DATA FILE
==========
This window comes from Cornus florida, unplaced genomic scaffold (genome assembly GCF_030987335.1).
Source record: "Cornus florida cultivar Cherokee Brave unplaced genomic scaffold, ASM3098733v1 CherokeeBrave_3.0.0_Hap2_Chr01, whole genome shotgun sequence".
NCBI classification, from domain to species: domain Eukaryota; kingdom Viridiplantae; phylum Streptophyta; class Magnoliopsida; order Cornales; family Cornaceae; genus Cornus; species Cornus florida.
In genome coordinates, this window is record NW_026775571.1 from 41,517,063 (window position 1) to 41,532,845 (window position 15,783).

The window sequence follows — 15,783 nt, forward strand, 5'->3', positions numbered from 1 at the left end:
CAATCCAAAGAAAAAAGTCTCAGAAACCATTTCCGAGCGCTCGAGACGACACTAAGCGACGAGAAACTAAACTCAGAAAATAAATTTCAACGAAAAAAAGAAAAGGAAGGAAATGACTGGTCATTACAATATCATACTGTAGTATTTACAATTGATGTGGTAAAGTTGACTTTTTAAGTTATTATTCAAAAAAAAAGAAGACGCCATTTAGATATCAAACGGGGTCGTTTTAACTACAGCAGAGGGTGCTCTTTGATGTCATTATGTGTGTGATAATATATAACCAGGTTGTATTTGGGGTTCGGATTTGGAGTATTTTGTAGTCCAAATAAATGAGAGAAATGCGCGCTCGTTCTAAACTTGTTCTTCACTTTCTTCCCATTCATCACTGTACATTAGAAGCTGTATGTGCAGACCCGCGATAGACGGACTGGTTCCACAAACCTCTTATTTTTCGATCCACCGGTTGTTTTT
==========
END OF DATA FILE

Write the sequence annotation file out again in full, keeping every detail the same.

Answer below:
This window comes from Cornus florida, unplaced genomic scaffold (genome assembly GCF_030987335.1).
Source record: "Cornus florida cultivar Cherokee Brave unplaced genomic scaffold, ASM3098733v1 CherokeeBrave_3.0.0_Hap2_Chr01, whole genome shotgun sequence".
NCBI classification, from domain to species: domain Eukaryota; kingdom Viridiplantae; phylum Streptophyta; class Magnoliopsida; order Cornales; family Cornaceae; genus Cornus; species Cornus florida.
In genome coordinates, this window is record NW_026775571.1 from 41,517,063 (window position 1) to 41,532,845 (window position 15,783).

The window sequence follows — 15,783 nt, forward strand, 5'->3', positions numbered from 1 at the left end:
CAATCCAAAGAAAAAAGTCTCAGAAACCATTTCCGAGCGCTCGAGACGACACTAAGCGACGAGAAACTAAACTCAGAAAATAAATTTCAACGAAAAAAAGAAAAGGAAGGAAATGACTGGTCATTACAATATCATACTGTAGTATTTACAATTGATGTGGTAAAGTTGACTTTTTAAGTTATTATTCAAAAAAAAAGAAGACGCCATTTAGATATCAAACGGGGTCGTTTTAACTACAGCAGAGGGTGCTCTTTGATGTCATTATGTGTGTGATAATATATAACCAGGTTGTATTTGGGGTTCGGATTTGGAGTATTTTGTAGTCCAAATAAATGAGAGAAATGCGCGCTCGTTCTAAACTTGTTCTTCACTTTCTTCCCATTCATCACTGTACATTAGAAGCTGTATGTGCAGACCCGCGATAGACGGACTGGTTCCACAAACCTCTTATTTTTCGATCCACCGGTTGTTTTT